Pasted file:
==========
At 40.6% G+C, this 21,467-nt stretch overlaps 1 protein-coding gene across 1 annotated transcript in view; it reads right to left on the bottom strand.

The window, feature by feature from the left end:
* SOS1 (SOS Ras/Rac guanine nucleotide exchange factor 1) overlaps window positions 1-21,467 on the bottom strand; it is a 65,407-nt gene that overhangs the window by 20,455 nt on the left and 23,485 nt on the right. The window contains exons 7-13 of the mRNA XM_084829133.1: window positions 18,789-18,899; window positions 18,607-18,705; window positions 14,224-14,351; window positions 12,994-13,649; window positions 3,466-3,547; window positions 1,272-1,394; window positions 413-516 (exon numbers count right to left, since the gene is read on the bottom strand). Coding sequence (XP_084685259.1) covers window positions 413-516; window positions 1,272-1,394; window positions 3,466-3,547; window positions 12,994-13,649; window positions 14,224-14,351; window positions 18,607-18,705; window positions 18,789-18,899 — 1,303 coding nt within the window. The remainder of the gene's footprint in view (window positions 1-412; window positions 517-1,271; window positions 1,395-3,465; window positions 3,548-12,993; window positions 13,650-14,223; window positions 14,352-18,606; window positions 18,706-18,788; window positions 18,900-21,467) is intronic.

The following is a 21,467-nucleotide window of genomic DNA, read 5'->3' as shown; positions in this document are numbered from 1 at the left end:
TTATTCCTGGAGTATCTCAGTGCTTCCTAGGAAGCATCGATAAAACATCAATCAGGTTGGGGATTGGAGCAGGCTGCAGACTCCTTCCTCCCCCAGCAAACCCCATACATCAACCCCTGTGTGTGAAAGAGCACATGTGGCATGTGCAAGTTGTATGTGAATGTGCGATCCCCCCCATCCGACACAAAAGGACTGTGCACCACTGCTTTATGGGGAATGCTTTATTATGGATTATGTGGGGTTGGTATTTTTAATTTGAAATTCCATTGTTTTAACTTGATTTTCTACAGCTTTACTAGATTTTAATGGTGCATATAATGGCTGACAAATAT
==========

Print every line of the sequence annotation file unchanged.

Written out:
At 40.6% G+C, this 21,467-nt stretch overlaps 1 protein-coding gene across 1 annotated transcript in view; it reads right to left on the bottom strand.

The window, feature by feature from the left end:
* SOS1 (SOS Ras/Rac guanine nucleotide exchange factor 1) overlaps window positions 1-21,467 on the bottom strand; it is a 65,407-nt gene that overhangs the window by 20,455 nt on the left and 23,485 nt on the right. The window contains exons 7-13 of the mRNA XM_084829133.1: window positions 18,789-18,899; window positions 18,607-18,705; window positions 14,224-14,351; window positions 12,994-13,649; window positions 3,466-3,547; window positions 1,272-1,394; window positions 413-516 (exon numbers count right to left, since the gene is read on the bottom strand). Coding sequence (XP_084685259.1) covers window positions 413-516; window positions 1,272-1,394; window positions 3,466-3,547; window positions 12,994-13,649; window positions 14,224-14,351; window positions 18,607-18,705; window positions 18,789-18,899 — 1,303 coding nt within the window. The remainder of the gene's footprint in view (window positions 1-412; window positions 517-1,271; window positions 1,395-3,465; window positions 3,548-12,993; window positions 13,650-14,223; window positions 14,352-18,606; window positions 18,706-18,788; window positions 18,900-21,467) is intronic.

The following is a 21,467-nucleotide window of genomic DNA, read 5'->3' as shown; positions in this document are numbered from 1 at the left end:
TTATTCCTGGAGTATCTCAGTGCTTCCTAGGAAGCATCGATAAAACATCAATCAGGTTGGGGATTGGAGCAGGCTGCAGACTCCTTCCTCCCCCAGCAAACCCCATACATCAACCCCTGTGTGTGAAAGAGCACATGTGGCATGTGCAAGTTGTATGTGAATGTGCGATCCCCCCCATCCGACACAAAAGGACTGTGCACCACTGCTTTATGGGGAATGCTTTATTATGGATTATGTGGGGTTGGTATTTTTAATTTGAAATTCCATTGTTTTAACTTGATTTTCTACAGCTTTACTAGATTTTAATGGTGCATATAATGGCTGACAAATAT